Five things you should know before you start your work day on Jan. 17

The stock selloff will scrape discretionary income from the wealthiest of us.

Good morning, readers! A variety of reading for you today: The first of what will likely be a handful of banks cutting mortgage rates, regretful retirees experience something that prevents them saving enough for their post-working lives, Joe Chidley outlines why a hard-Brexit outcome is likely to lead to a no-Brexit outcome, there’s Trans Mountain interest at the indigenous energy conference, and finally, why Goldman says the rich will slow the economy in 2019.

TIME TO BUY?

RBC has cut its five-year fixed mortgage rate by 15 basis points, with other banks of course expected to follow. With volatility down, competitors have started undercutting the big banks, putting pressure on them to act.

REGRETFUL

Here’s the real reason people fail to save enough for retirement — and what you can do to limit the damage if that’s the case for you. Financial Planner Jason Heath says procrastination or being short of extra funds may not be the biggest impediment to saving enough, but he does detail a reason as to what the real issue is.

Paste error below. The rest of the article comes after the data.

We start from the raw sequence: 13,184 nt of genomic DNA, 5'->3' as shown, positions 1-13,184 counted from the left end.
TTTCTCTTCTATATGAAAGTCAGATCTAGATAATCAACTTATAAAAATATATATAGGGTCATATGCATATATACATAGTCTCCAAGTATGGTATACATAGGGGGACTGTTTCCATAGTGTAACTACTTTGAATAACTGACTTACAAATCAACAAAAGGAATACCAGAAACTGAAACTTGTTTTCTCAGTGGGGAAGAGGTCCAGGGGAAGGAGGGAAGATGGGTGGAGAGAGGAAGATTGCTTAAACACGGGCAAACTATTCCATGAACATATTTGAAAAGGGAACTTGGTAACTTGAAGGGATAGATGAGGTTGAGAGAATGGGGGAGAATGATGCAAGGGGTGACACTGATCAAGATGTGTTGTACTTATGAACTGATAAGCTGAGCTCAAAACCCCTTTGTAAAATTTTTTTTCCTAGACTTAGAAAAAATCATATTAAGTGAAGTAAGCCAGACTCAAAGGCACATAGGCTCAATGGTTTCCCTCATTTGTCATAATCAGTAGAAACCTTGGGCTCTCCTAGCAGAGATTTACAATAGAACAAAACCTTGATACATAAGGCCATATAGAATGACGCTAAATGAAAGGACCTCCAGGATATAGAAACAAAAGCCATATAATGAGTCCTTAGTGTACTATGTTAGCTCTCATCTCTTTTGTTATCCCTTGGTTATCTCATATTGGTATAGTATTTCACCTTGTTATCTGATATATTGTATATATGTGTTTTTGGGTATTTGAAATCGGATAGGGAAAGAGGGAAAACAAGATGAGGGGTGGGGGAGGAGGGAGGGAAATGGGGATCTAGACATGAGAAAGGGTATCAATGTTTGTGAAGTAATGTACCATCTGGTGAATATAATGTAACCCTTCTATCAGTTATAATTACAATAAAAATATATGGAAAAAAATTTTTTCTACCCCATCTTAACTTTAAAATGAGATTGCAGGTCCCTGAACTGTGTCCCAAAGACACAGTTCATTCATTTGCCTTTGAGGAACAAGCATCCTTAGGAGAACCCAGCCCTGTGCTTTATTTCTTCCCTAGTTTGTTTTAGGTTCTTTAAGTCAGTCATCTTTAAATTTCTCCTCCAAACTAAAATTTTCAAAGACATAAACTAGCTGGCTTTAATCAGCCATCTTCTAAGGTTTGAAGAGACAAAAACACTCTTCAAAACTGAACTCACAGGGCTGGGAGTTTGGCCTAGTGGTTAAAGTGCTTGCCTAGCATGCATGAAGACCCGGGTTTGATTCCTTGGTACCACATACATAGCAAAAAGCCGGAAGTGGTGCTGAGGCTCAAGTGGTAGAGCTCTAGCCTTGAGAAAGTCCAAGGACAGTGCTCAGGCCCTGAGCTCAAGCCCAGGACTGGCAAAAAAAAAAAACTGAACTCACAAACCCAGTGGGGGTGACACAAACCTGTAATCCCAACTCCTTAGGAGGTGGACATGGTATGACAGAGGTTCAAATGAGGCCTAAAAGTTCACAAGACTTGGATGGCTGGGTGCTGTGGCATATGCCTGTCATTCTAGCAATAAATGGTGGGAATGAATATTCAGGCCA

KEEP CALM AND … 

The likelihood of a hard Brexit may actually increase the odds of no Brexit— and that might be best thing for everyone, Joe Chidley writes. Theoretically, all sides would admit defeat and hang their heads in shame at failing the British people. But here’s why that’s unlikely.

PITCHING PROGRESS

The Assembly of First Nations in Alberta has made Finance Minister Bill Morneau aware of their interest in buying a stake in Trans Mountain, Geoffrey Morgan writes. “I believe that in order to create real economies on reserves, real progress must be made on real indicators,” influential Alberta regional chief Marlene Poitras said, adding that projects are needed to boost wages for Aboriginal people, educational opportunities and ownership opportunities.

LOOK OUT BELOW!

Goldman says rich people will drag down the U.S. economy this year. The stock-market selloff is going to be a significant drag on the U.S. economy as wealthy households feel its impact. The hit to the wealth level from a 1% decline in stock prices is now about three times larger than in the late ’80s for the top 10% of households, a Goldman economist says.

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